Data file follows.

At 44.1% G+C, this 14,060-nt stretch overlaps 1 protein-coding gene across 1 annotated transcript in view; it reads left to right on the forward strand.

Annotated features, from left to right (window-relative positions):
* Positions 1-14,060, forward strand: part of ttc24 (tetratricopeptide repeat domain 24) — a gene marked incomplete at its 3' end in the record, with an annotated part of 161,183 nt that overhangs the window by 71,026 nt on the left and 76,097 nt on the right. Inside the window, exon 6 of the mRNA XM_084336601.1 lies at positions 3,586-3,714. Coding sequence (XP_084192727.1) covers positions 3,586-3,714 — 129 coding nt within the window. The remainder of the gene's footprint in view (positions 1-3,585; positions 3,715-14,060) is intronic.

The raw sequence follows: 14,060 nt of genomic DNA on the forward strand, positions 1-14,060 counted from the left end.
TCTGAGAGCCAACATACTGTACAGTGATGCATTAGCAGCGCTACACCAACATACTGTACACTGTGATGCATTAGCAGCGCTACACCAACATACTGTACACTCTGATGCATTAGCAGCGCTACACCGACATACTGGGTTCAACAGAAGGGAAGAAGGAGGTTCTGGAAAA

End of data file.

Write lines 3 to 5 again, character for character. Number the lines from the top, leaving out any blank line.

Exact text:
* Positions 1-14,060, forward strand: part of ttc24 (tetratricopeptide repeat domain 24) — a gene marked incomplete at its 3' end in the record, with an annotated part of 161,183 nt that overhangs the window by 71,026 nt on the left and 76,097 nt on the right. Inside the window, exon 6 of the mRNA XM_084336601.1 lies at positions 3,586-3,714. Coding sequence (XP_084192727.1) covers positions 3,586-3,714 — 129 coding nt within the window. The remainder of the gene's footprint in view (positions 1-3,585; positions 3,715-14,060) is intronic.

The raw sequence follows: 14,060 nt of genomic DNA on the forward strand, positions 1-14,060 counted from the left end.
TCTGAGAGCCAACATACTGTACAGTGATGCATTAGCAGCGCTACACCAACATACTGTACACTGTGATGCATTAGCAGCGCTACACCAACATACTGTACACTCTGATGCATTAGCAGCGCTACACCGACATACTGGGTTCAACAGAAGGGAAGAAGGAGGTTCTGGAAAA